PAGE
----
Six Ways to Help Your Kids Conquer Back-to-School Nerves

by | Jan 10, 2018 | Helping Kids be Confident | 0 comments

From the beginning of seventh grade until halfway into my first year of high school, I dreaded going to school. Some days, I’d get the same physical symptoms as if I were being chased by a lion: racing heart, surging adrenaline, dry mouth, upset stomach. I didn’t feel this way because of the schoolwork; it was because I was so afraid of what (or who) was waiting for me in the lunchroom or on the schoolyard.

Most kids fear and suffer more from peer relationships than they do from academic pressures, and I was no different.

If you’re a parent helping an insecure or fearful child prepare to go back to school this semester — or any day of the year —  here are some things you can say and do that might help.

  1. “Yup, I get it. School can suck.” Empathize with their emotions. Feelings are okay, it’s what we DO with feelings that is either okay or not okay. Tell them how awful school was for you, if it was. Agree that it can be scary, sad, lonely or frustrating. He or she will feel that you’re on their side and that there isn’t something wrong with them for feeling this way.
  2. “I believe you can do this, because…” You have to really believe in your child’s ability to handle things for this sentence to work. What have you seen them do before that is scary or hard? What have they overcome before? Remind them of those times, and what strengths or resources they drew upon to cope? In my case, my mom could have said, “I believe you can do this because we’ve moved six times already, and you always made good friends because you are kind, open and curious.” It would have helped.
  3. “This is a chance for you to practice being …..” Depending on the situation, encourage your child to build one of the strengths they’re either endowed with or not. (There’s a great list of strengths in my free booklet, “24 Ways to See the Best in Every Child.”) Two key strengths to build in difficult situations are optimism — looking for the good — and bravery — doing things even though they’re hard. Follow this up by asking what he or she did that day that drew on one of their strengths.
  4. “Making friends requires some skills that anyone can learn, and I’m sure you can too.” Give them some step-by-step advice. Social skills include making eye contact, smiling, making chit-chat (“Did you finish the homework?” “I like your shoes.”), listening with interest when someone else is talking, and being able to share a couple of things about yourself that are interesting but not too personal, at least for now. If things go well, and a friendship starts to blossom, the more intimate stuff can come later.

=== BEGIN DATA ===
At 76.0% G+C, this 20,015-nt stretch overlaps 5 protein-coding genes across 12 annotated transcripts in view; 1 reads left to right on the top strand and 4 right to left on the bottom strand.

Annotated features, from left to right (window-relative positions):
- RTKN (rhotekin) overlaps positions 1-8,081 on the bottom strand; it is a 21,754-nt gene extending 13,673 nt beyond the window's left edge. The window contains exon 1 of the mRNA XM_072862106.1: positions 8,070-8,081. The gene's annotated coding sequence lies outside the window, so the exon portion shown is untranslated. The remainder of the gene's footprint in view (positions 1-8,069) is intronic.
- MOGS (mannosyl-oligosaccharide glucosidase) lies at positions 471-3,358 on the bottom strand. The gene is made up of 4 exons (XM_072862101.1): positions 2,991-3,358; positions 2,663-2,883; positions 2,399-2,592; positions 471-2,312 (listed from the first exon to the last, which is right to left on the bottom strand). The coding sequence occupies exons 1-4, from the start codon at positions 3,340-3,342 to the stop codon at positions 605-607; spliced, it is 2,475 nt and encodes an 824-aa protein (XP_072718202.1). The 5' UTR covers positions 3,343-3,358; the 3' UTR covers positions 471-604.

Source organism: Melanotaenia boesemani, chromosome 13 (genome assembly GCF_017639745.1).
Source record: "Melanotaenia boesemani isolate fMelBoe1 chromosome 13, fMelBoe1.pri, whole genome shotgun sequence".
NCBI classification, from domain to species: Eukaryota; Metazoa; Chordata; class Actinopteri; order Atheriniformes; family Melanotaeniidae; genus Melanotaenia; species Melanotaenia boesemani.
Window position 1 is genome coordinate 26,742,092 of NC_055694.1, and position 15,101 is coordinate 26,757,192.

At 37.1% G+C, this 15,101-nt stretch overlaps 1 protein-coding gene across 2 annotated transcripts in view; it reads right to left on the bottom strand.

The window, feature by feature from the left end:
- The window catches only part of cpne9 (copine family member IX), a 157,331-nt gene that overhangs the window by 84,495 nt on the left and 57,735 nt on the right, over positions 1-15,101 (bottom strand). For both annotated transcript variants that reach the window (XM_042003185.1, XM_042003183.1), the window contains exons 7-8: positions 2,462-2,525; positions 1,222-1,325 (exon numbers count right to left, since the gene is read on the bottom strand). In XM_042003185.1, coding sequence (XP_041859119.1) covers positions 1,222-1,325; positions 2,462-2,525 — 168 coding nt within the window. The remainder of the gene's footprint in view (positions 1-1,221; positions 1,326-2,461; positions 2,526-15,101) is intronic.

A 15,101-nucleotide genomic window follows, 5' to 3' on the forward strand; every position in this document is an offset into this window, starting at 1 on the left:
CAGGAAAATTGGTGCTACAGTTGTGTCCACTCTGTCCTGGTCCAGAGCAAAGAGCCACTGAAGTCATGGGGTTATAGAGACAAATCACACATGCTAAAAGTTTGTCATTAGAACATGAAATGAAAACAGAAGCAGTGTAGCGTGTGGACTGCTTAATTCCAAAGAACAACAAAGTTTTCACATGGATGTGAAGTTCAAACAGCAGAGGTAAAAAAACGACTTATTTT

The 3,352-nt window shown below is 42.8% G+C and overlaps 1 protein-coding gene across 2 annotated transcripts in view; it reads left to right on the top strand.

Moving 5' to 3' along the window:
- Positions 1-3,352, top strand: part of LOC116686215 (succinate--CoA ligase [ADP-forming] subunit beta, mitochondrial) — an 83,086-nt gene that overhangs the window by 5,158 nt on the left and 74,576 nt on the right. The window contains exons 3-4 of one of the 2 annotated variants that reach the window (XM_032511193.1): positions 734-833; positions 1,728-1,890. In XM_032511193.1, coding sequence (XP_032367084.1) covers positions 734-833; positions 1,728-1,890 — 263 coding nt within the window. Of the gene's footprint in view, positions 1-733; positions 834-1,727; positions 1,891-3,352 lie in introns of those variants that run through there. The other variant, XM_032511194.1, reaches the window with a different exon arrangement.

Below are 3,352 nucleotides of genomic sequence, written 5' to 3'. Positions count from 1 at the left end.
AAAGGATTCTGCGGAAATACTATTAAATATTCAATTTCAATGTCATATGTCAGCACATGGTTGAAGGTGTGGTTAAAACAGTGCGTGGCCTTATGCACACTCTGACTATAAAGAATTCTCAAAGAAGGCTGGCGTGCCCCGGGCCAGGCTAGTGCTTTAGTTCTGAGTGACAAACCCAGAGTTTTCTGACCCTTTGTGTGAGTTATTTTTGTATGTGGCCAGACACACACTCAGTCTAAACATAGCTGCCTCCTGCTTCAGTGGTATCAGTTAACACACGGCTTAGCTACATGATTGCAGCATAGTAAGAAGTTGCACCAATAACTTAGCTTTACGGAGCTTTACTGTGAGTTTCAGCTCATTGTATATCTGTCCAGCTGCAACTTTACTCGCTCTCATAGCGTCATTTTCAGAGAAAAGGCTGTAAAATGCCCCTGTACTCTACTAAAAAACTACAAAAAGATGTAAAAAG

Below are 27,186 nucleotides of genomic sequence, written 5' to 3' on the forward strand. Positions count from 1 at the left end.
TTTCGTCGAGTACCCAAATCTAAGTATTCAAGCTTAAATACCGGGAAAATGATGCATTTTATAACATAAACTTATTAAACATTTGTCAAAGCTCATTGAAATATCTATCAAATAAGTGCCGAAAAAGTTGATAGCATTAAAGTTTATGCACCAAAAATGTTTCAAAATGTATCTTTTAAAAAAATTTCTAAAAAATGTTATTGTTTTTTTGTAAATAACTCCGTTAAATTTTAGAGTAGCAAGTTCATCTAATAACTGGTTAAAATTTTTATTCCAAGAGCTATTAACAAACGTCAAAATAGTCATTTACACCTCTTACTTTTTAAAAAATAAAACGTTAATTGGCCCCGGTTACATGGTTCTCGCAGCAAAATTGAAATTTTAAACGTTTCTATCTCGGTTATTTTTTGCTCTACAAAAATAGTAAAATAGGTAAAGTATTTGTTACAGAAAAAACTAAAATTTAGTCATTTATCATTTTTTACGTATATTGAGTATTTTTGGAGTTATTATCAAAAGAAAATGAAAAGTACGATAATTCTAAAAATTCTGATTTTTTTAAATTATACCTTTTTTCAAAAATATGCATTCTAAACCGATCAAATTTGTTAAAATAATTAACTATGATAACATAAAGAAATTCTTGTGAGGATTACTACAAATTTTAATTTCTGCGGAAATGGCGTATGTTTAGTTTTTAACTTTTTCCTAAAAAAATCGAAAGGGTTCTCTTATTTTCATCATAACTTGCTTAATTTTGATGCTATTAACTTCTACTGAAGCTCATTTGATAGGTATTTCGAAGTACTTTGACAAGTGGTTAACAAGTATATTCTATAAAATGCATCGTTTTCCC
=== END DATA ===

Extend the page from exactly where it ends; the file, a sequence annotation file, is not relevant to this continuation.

5. “Sometimes these things take time.” Teach them to be okay with discomfort by being okay with their discomfort. This is hard, I know. It’s so natural for us to want to ease our children’s suffering, but the truth is sometimes difficult situations last a while. Being able to cope / stay optimistic through hard times is a skill they’ll need throughout their lives. In the meantime, practice strengths as in Step 3 above or try Step 6.
  6. “You have the power to make good things happen.” Help them focus outside themselves by encouraging them to do one kind thing for someone every day, and to notice the good that comes their way too. As tiny a gesture as holding the door for someone counts, and can make a difference.

Good luck. I’ve been through this many times with my own kids and my heart goes out to you.

What ideas can you add? Have you tried something that might help other parents? Share it below!

 

sea1

Do you need kind, compassionate support to bounce back from a negative experience? If so, then get in touch with me now, and let’s make the most of your precious time, energy and love. 

0 Comments

Submit a Comment

Your email address will not be published. Required fields are marked *

Kristen Carter

Kristen Carter, Certified coach, author, and breast cancer survivor. More

Absorbing Goodness

Absorbing Goodness

A couple of months ago, I got some great advice: “Take time to absorb the things that inspire you, rather than rushing to share them with other people.” The point my friend was trying to make is that while I’ve made a career out of helping other people love themselves...

Reclaiming the Flame

Reclaiming the Flame

I used to have a nice, bright-and-shiny life, at least from the outside. I had a great job title, education from good institutions, accolades from my bosses and peers, a good house, handsome husband, a son and a daughter, good friends, and good relationships with my...

Lost and Found

Lost and Found

On Friday, I lost one of my most cherished possessions: a necklace my husband, Charles, had designed for me with the help of a jeweler friend from South Africa. I wore it to a doctor’s appointment, then put it in my purse while I had a scan. When I went to retrieve it...

How to do Limbo

How to do Limbo

  One of my best friends from high school is alone at home recuperating from Covid. His wife, who has severe MS, is in a recovery center trying to get better with thinly-stretched medical care. (They were both vaccinated.) Another friend’s son is waiting to see...

Emerge Sparkly – My Plan to Help You Live Joyful and Inspired

Emerge Sparkly – My Plan to Help You Live Joyful and Inspired

Oh my gosh, I’ve been having the most blissful time cocooning. Actually, it’s been like being wrapped in a cozy blanket inside a bubble inside a cocoon. And like a little larva, I’ve been evolving inside it. I’ve been thinking deep thoughts. I’ve written thousands of...

Bounce back from a negative experience with renewed confidence, hope, and courage.

Explore what kind, compassionate support can feel like with a no-obligation conversation with me by phone or by Zoom.